Thursday, October 30, 2008

Artists on Artists Lecture Series

Today John Morra gave a wonderful lecture and slide show about Chardin and his influence on 18th century painting. This was the fourth lecture in the Artists on Artists Lecture Series, in which real contemporary artists come talk to us about their favorite historical artists. The lectures are open to the public, and we have cookies! The next one is TBA but I'll let you know ahead of time as soon as we find out.

In September, Sean Forester gave two lectures, the first was about Greek sculpture and it's influence on painting. The second was about 19th century Russian painters. Sean is Director of Art History and Humanities at The Florence Academy of Art.

Laocoön and his sons
, also known as the Laocoön Group. Marble, copy after an Hellenistic original from ca. 200 BC.

Both lectures were very interesting and I especially enjoyed the Russians because Sean had these obscure academic drawings and paintings that are nearly impossible to find unless you go to Russia yourself. I have emailed him to see if I can get some of those images for this blog.
Portrait of Ivan Shishkin, by Ivan Kramskoi
Portrait of the painter Ivan Shishkin, by Ivan Kramskoy

Last week, Leonard Porter gave a lecture and slide show about French painter Nicholas Poussin.
Self portrait by Nicholas Poussin
Self-Portrait by Nicolas Poussin, 1650, oil on canvas, 98 x 74 cm, Louvre

Wednesday, October 29, 2008

Night Classes for Figure Sculpture



Night & weekend classes are offered for drawing, painting and sculpture. For more information, click HERE. To sign up, contact Justine at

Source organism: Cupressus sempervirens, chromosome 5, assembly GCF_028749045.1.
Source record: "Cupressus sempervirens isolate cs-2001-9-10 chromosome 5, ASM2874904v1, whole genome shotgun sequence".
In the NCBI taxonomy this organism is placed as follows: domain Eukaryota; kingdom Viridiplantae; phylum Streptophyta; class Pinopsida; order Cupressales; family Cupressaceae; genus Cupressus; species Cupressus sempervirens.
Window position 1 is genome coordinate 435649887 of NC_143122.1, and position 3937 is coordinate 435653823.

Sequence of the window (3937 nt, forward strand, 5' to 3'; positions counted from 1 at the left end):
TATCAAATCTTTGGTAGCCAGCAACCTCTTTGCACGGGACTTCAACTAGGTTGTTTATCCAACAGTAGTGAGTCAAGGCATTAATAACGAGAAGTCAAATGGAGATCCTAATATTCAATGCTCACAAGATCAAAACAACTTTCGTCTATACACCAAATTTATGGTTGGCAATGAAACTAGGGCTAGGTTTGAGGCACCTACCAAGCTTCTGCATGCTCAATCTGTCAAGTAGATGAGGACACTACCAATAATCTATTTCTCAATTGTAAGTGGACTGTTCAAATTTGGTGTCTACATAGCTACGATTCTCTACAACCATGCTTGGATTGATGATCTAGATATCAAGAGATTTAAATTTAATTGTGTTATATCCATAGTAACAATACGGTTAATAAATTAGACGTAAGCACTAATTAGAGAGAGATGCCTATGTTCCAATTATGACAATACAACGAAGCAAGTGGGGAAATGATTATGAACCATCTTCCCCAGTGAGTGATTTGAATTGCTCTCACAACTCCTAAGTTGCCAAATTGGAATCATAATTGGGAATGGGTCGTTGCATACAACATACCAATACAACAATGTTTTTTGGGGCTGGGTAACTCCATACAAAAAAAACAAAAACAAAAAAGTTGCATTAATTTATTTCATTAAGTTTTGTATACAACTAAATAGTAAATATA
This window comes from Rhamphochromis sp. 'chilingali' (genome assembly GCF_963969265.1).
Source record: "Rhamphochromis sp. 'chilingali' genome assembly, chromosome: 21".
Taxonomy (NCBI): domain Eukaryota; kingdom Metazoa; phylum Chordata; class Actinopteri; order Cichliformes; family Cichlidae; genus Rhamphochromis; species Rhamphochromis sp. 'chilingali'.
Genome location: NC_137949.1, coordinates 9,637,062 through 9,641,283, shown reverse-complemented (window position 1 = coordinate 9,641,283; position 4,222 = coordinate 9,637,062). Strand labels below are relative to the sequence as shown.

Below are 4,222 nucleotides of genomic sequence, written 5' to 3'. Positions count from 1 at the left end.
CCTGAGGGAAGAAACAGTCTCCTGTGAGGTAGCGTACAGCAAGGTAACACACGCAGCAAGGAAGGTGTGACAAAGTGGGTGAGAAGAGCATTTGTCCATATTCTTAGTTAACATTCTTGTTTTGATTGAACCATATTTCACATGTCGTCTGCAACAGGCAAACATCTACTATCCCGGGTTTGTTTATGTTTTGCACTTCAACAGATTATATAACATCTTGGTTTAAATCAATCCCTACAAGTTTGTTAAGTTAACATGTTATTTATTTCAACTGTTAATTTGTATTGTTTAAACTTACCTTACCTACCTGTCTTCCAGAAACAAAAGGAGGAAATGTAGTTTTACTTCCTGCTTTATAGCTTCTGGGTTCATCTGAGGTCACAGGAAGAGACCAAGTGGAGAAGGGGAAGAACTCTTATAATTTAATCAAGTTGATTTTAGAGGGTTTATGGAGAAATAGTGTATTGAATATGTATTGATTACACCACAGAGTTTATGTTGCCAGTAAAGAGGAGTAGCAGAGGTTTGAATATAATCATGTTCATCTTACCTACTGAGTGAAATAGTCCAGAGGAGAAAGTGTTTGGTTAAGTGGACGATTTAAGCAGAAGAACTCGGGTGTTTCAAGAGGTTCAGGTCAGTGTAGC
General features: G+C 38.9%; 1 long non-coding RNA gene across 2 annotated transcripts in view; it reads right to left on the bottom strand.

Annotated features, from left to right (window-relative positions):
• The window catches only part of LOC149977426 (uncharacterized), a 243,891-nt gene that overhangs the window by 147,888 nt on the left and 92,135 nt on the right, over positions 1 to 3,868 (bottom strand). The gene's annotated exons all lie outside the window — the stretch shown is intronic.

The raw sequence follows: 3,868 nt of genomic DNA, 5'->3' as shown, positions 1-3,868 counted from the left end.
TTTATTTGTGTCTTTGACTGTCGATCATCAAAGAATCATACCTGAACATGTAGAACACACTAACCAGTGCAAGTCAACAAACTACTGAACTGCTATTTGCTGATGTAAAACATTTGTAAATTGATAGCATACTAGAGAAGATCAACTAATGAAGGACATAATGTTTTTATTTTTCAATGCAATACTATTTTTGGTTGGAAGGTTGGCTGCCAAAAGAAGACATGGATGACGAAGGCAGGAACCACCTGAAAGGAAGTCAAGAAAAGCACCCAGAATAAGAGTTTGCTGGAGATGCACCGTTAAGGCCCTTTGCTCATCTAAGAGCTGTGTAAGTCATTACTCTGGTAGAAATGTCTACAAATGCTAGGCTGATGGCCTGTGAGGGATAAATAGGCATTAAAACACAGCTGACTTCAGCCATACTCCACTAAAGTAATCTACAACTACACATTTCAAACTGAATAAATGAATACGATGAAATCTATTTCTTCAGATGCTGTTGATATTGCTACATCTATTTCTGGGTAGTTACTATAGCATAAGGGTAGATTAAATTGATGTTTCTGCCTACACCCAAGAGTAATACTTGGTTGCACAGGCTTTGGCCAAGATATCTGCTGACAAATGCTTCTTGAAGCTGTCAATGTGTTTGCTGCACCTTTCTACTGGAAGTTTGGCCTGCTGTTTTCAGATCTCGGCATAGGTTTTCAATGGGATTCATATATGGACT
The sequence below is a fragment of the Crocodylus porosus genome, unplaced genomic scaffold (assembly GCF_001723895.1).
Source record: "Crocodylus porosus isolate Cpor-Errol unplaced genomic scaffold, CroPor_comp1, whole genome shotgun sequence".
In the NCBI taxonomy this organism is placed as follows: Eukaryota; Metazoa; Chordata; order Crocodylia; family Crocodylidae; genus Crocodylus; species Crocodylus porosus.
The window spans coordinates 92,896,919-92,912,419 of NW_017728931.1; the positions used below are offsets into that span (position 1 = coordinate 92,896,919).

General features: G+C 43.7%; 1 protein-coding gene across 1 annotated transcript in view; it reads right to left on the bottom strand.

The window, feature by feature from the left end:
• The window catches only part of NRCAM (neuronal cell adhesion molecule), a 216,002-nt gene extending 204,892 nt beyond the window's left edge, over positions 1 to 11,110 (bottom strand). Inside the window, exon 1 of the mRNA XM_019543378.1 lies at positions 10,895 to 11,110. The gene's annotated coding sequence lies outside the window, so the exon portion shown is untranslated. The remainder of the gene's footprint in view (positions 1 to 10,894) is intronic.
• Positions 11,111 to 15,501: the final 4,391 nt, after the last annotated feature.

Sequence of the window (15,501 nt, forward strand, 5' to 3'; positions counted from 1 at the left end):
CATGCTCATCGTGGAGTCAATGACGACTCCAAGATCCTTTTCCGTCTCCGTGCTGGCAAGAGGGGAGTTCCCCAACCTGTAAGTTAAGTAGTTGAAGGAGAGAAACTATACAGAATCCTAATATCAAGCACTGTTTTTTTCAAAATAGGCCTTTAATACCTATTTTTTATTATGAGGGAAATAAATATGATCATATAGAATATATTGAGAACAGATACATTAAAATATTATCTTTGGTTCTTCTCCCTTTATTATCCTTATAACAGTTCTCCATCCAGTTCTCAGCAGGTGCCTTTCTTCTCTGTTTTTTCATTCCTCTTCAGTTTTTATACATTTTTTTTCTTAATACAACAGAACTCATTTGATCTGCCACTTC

Tuesday, October 28, 2008

Sarah Lamb at the Spanierman Gallery

Sarah Lamb currently has a solo exhibition at the Spanierman Gallery in New York City. Her paintings will be up from October 10 - November 8. Sarah moved to New York in 1996 in order to study with Jacob Collins at the Water Street Atelier and has also taught workshops at the Grand Central Academy of Art.*
A painter primarily of still lifes, Lamb works in the tradition of the French eighteenth-century painter Jean-Baptiste-Siméon Chardin, conveying the sensuous beauty of familiar, everyday objects. Her images counter the glossy seductiveness of today’s sales’ catalogues, in which there is a constant pressure to stress the fresher, more fashionable, and unfamiliar in items offered for sale, with the result that our eyes become trained to consider the known to be ugly while the new is preferred. By contrast, Lamb’s images of glossy mussels, cut prosciutto, gleaming old bottles, cream puffs, and sliced watermelon, and her attention to subtleties of light and texture, allow us to see the beauty in the mundane and relax in an enjoyment of our everyday surroundings, both natural and manufactured, appreciating their rich experiences of form and color in quiet measure.

Sarah Lamb will be teaching a 3 day still life workshop this summer from June 29-July 1. To register, email

*In September 2008 Grand Central Academy & The Water Street Atelier merged to create one school.